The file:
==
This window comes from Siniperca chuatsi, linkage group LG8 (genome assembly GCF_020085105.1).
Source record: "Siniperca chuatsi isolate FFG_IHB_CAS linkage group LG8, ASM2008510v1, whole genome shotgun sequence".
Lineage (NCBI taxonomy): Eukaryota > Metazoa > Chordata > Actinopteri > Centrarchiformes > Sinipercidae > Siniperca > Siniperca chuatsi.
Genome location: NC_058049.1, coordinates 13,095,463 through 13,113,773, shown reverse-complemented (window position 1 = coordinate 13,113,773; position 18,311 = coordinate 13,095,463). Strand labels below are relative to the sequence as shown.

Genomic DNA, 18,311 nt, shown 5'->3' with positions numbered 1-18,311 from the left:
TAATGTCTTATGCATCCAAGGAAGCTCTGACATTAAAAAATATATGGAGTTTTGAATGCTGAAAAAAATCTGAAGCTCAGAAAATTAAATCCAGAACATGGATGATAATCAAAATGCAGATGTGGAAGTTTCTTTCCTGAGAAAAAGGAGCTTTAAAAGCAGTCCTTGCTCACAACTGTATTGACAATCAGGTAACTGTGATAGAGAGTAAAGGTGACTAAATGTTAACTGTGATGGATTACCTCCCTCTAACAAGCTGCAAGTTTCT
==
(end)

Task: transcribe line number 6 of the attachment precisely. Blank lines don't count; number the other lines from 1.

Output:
TAATGTCTTATGCATCCAAGGAAGCTCTGACATTAAAAAATATATGGAGTTTTGAATGCTGAAAAAAATCTGAAGCTCAGAAAATTAAATCCAGAACATGGATGATAATCAAAATGCAGATGTGGAAGTTTCTTTCCTGAGAAAAAGGAGCTTTAAAAGCAGTCCTTGCTCACAACTGTATTGACAATCAGGTAACTGTGATAGAGAGTAAAGGTGACTAAATGTTAACTGTGATGGATTACCTCCCTCTAACAAGCTGCAAGTTTCT